Red Zone is the signature piece of Geoff Johns’ Avengers run, a sinister intrusion of real world politics into superhero activities, beginning with Mount Rushmore and the surrounding area being enveloped by a red cloud that transmits a form of flesh eating virus. The stage was set with a corrupt Senator in Standoff, and to all intents it’s a terrorist attack on American soil, the story originally serialised in 2003, so Johns well aware of the parallels he was drawing. It’s an interesting problem as the Avengers can’t punch away a cloud, and Johns further pits them against the authorities, thrashing around in their ignorance, their only power lying in clinging to power and protecting secrets.

The needs of the story require an artistic approach differing from the usual Avengers technique of flying in and punching out, and Olivier Coipel supplies that, presenting lovingly detailed military hardware, people in panic and the hovering threat of the cloud. For much of the story the Avengers wear protective suits, so Coipel’s artistic statement is a spooky looking metallic skeleton effect when the Vision phases through solid matter. Colourist Chris Sotomayor has a larger role than usual on a superhero title, ensuring that red shadows spread over large sections of the pages. Deadlines appear to take their toll, and Coipel’s work on the final chapter has a rushed quality evident in the basic layouts, some strange Scarlet Witch drawings and lack of detail. His is art is otherwise phenomenal.

For four chapters Red Zone is a taut story with a problem that appears beyond the abilities of the Avengers to solve. There are well considered character moments, as Johns treats the Vision’s humanity with some grace, the Falcon and Black Panther have pleasing roles, and the human cost is never forgotten. However, because this is an Avengers story there has to be a super villain, and while it’s a compelling choice, the appearance of a super villain instantly eradicates the heart of the matter, which is that the US government has been developing an appalling weapon. The implications of that would have made for a far more interesting conclusion than the one on offer, which descends into standard fare. With hindsight, it might be felt that a President Bush cameo was also uncalled for.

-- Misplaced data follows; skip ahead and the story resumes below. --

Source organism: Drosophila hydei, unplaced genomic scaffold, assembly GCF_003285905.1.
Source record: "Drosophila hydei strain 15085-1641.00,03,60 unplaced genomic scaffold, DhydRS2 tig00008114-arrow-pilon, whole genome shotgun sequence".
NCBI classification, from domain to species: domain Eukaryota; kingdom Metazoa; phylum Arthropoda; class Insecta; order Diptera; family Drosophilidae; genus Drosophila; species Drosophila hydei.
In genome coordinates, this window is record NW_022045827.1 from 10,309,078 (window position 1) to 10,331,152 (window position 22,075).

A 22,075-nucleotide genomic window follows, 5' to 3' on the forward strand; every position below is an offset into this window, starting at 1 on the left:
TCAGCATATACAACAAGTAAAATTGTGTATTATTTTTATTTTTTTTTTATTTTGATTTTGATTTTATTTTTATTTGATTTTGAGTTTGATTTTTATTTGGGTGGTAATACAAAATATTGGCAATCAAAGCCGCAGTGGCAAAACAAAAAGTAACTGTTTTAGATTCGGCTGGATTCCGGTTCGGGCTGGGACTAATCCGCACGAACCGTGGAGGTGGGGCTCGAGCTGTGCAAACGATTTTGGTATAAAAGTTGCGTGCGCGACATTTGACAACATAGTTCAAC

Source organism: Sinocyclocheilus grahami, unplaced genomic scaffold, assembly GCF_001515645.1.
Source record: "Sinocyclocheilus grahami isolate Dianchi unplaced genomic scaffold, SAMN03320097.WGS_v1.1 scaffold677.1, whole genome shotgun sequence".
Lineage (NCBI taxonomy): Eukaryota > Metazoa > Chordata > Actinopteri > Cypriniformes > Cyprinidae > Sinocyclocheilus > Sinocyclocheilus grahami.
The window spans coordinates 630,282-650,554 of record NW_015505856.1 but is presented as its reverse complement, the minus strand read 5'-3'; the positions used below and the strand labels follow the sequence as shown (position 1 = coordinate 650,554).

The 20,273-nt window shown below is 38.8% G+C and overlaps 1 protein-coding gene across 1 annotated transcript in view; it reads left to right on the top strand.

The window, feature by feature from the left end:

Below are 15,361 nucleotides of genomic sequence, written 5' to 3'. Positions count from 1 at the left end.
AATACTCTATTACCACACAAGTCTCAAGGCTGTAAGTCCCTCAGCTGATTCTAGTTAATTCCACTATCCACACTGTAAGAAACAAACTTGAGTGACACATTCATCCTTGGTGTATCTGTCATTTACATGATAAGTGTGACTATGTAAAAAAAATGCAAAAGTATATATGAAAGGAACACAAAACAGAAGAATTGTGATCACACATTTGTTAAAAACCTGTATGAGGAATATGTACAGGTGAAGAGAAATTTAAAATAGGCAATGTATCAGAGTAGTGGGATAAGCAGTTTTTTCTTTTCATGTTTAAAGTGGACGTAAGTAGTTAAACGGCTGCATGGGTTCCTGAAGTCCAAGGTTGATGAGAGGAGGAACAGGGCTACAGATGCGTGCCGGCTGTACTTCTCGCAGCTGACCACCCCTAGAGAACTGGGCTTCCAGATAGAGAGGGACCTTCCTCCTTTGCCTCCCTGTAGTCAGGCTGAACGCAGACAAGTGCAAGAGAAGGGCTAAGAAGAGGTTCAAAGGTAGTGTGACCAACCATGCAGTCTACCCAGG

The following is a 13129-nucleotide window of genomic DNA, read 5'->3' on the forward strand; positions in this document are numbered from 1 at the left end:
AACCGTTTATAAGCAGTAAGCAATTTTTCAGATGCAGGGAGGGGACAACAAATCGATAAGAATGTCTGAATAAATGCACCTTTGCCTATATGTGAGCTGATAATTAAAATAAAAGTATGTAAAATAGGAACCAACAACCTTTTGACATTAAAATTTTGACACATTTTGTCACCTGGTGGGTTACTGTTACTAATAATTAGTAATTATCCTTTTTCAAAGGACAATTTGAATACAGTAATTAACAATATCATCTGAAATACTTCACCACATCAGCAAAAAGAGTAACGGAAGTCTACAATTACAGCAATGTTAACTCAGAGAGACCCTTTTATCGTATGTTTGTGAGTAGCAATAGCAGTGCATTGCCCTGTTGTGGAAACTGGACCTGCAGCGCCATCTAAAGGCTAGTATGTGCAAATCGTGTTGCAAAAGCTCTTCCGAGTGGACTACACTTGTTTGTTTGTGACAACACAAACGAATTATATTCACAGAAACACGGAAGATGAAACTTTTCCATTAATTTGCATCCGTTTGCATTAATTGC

Still, the tension of powerless Avengers over the first four chapters is excellent, and despite its failings, at the time Red Zone was a better long Avengers story than any for about a year either side of its publication. It’s available as a 2003 paperback and a 2010 hardcover, and now found in both The Avengers: The Complete Collection by Geoff Johns 2, and in the massive oversized (and expensive) Avengers: The Vibranium Collection. Johns’ Avengers continuity continues with Search for She-Hulk.